Who We Are: He comes from the land of the ice and snow
Ryan Summerlin January 5, 2013
Everyone who’s lived in Summit County over the winter knows Ullr, and those who don’t quickly learn. But there’s more to Ullr than parades and floats and bonfires. There are thousands of years of myth and cultural tradition. There’s a new costume, a celebration of 50 years of Breckenridge-based godliness – and there’s a man, beneath all that, who donates his time every year, reaches somewhere deep inside and brings the god to life.
The mythology of Ullr can be traced back thousands of years to the ancient frozen lands of northern Europe, specifically Norway. Ullr is a god in the Norse pantheon, sometimes said to be a son or stepson of Thor.
The main reason that Ullr means anything to Colorado today is because he is considered the god of winter and snow. He is depicted as a mighty hunter, an excellent skier and adept ice skater. He is the harbinger of winter and the bringer of snow.
It’s little surprise, then, that modern skiing culture has accepted Ullr as its god. Parades are held in his honor and bonfires burn old skis as offerings.
Breckenridge held its first Ullr Fest 50 years ago and the event is still going strong today. Its popularity has even spread across state lines, drawing in visitors from all over. Yet many would agree that it would be a poor festival indeed without the main attraction – Ullr himself.
John Forsberg has been a member of Summit County for 27 years. He’s an avid skier and a well-known face. He worked many years as an ambassador for the Breckenridge Resort Chamber, organizing community events and helping out with local projects.
About nine years ago, the current Ullr left the county, taking his act and outfit with him. It was brought up at a meeting of the Breckenridge ambassadors that someone new must take his place.
“They (said), ‘Well we need a new Ullr,’ and they look around the room, and I’m the only guy with long hair and a big beard, and (they said) ‘you know, I think he could do it,'” said Forsberg of his Ullr nomination.
Tall and broad-shouldered, with merry blue eyes and a grizzled, bushy black beard, Forsberg certainly fits the Ullr image on first glance. He admitted he felt some trepidation at first.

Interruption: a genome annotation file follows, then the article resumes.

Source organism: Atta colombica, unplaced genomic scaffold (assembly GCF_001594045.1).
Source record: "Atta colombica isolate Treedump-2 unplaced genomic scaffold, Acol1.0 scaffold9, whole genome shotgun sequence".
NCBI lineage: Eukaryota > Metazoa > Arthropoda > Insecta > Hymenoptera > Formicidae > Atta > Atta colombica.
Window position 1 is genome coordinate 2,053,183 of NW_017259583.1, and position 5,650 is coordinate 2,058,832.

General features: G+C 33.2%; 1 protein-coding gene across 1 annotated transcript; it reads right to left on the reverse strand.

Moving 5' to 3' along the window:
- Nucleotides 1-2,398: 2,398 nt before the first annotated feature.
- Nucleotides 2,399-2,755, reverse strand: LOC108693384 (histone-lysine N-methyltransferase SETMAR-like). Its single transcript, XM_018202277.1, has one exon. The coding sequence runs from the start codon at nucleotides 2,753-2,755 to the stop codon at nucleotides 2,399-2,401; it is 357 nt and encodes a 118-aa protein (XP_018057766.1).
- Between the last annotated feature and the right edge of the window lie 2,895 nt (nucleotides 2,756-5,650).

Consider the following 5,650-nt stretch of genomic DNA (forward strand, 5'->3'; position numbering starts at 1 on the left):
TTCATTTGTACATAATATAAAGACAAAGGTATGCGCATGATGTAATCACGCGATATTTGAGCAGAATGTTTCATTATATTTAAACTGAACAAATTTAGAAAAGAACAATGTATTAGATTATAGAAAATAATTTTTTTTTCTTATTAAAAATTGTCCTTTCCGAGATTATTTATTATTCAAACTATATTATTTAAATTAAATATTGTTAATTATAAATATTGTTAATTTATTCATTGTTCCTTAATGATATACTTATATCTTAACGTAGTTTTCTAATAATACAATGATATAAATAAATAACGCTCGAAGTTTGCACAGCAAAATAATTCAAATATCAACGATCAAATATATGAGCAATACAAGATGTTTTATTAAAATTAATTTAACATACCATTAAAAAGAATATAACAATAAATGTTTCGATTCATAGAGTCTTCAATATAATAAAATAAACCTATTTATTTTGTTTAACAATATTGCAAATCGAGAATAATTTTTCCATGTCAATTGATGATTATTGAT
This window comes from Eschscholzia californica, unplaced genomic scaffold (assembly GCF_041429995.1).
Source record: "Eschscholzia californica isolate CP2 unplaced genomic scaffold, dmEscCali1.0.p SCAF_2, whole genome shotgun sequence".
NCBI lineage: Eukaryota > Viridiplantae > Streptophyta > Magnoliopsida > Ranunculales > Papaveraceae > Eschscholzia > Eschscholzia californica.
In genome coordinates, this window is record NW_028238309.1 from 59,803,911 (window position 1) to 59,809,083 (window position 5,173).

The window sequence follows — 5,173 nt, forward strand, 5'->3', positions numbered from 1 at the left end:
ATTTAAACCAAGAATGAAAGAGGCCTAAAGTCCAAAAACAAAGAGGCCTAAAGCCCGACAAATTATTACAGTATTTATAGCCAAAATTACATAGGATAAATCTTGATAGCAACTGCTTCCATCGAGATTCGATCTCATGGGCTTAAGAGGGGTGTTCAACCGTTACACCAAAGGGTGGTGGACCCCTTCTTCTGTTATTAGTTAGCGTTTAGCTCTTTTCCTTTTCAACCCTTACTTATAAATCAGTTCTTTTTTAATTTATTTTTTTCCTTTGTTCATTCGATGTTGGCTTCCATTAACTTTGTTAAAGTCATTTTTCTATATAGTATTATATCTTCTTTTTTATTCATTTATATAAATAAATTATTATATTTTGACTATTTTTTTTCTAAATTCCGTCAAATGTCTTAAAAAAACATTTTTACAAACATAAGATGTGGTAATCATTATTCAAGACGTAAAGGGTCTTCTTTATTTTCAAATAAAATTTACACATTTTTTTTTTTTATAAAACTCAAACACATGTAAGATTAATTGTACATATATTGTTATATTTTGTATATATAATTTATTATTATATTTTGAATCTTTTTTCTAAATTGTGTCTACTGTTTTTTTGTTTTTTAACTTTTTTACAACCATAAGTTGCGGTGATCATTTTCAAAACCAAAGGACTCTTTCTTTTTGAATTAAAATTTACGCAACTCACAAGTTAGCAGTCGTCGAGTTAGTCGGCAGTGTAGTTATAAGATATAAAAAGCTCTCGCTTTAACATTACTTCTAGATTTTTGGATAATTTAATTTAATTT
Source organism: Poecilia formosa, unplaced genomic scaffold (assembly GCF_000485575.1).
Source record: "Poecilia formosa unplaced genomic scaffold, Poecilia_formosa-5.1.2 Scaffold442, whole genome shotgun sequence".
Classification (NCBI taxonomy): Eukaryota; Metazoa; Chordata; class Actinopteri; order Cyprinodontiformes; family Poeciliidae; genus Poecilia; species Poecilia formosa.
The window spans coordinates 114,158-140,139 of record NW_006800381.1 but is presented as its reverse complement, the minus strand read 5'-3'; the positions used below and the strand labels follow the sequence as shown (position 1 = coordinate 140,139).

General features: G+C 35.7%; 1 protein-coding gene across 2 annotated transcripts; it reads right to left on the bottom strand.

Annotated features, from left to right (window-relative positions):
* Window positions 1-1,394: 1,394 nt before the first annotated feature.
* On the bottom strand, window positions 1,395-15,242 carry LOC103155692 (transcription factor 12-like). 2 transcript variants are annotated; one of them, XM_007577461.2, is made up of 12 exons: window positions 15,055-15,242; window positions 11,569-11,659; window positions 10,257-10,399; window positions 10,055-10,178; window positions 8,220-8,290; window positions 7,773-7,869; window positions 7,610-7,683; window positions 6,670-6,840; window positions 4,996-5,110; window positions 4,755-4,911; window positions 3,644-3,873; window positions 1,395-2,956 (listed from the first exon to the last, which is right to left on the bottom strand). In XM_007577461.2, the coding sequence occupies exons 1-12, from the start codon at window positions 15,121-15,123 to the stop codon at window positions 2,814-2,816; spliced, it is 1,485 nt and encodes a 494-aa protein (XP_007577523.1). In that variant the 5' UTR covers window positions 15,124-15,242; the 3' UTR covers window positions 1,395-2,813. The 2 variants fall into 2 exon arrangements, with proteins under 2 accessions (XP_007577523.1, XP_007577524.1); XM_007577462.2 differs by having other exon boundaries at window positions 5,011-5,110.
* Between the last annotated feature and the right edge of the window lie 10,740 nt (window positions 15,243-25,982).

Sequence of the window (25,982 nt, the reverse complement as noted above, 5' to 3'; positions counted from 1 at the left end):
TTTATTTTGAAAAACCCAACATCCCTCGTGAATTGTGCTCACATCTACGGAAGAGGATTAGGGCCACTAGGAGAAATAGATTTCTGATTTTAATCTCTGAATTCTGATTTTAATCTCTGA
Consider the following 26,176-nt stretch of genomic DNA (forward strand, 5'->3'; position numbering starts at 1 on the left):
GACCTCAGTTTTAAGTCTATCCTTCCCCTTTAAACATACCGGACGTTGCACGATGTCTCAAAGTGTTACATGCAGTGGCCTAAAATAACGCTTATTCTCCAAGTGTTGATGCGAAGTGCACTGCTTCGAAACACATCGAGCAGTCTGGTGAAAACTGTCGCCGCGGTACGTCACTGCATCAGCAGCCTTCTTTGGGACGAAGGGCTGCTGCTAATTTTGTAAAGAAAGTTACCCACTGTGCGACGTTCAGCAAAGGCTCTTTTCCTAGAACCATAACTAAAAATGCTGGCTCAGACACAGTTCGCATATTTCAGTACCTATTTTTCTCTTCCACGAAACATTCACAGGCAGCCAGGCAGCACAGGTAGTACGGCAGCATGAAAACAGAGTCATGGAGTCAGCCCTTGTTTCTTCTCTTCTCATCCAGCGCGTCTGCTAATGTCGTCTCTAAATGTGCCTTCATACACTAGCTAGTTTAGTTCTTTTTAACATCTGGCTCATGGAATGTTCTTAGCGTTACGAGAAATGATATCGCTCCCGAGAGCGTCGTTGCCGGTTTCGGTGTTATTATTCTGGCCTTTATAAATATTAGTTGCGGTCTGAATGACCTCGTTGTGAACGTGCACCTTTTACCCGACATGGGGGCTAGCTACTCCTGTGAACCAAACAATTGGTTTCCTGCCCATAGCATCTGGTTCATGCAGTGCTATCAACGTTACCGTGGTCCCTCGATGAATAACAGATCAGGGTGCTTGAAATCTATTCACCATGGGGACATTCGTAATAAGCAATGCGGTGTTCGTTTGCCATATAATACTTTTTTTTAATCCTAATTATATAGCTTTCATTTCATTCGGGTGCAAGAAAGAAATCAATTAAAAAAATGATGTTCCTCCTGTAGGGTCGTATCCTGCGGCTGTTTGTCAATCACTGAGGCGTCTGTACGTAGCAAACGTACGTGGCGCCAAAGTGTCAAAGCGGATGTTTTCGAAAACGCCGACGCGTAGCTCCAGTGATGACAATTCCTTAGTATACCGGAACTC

“I did not want to do it, because normally I’m kinda shy,” he said. “But once I started …” it became fun.
Forsberg started slow, making short appearances at the skate party and Ullympics, but as the years went on he became more and more active. His enthusiasm translated to the role and soon he had made it his own. Now, when he’s acting, he refers to himself as Ullr, in the third person. People love to ask him questions, he said, and he’s got the banter down pretty well.
“Where’s Ullr’s girlfriend?” someone might ask.
“Ullr has many girlfriends!” he will boom out in reply.
Ullr is absolutely a local celebrity, instantly recognizable in his fur-trimmed outfit and giant Viking horns. People spot him on the chairlifts, on the slopes and walking around town. They run up and hug him. Dogs bark, children tug his beard, adults buy him drinks.
Even on his days off, Forsberg finds himself unable to escape Ullr completely. On a recent trip to Florida, he took a walk down the beach only to be greeted enthusiastically by an old friend shouting, “I spotted Ullr! I found him first!” Another time, when riding the chairlift, a young boy scrutinized Forsberg closely before declaring, “You’re the Ullr guy. I know you.” These stories make Forsberg laugh and he jokes about trimming his beard.
The week of Ullr Fest is a full one, but Forsberg enjoys himself. He remembers meeting travel show host Samantha Brown and is looking forward to coverage this year by a new Travel Channel show.
There’s a lot of skiing involved, of course, but that’s right up his alley. He especially enjoys it with his new costume, which moves and billows with his movements. He’s also not afraid to let out Ullr’s wild side. On parade day he marches up and down the town, making noise and stirring things up.
“I do a lot of yelling, a lot of hooting and hollering,” he said, which often leaves him hoarse.
At the recent Dew Tour, he got in a wrestling match with a yeti.
“It was a natural match – Ullr versus yeti,” Forsberg said. “Ullr got disrespected, his helmet went flying, so I had to get the yeti’s goggles and mess those up. … I had a leg up on him but he had the high ground.”
Another time, a rambunctious child looked up at him and said, “‘Mister, you look like a bad buffalo!'” Forsberg recalled. “I had to chase him down and school him.”
That’s unlikely to happen again, as Ullr is looking better than ever this year thanks to the seamstressing skills of locals Holly Robb and Sally Ensign. The well-researched and authentic-looking outfit features fur, leather, shield, staff, bow and arrows. This impressive look is likely to assist Forsberg in his Ullr duties during the festival, which are mainly to excite and inspire. Or, as Forsberg puts it, “to rile ‘The Kingdom.’
“To oversee the parade,” he bellows, “the floats, the festivities, the Ullr worshippers and to rile them up. To encourage them to bring offerings to Ullr.”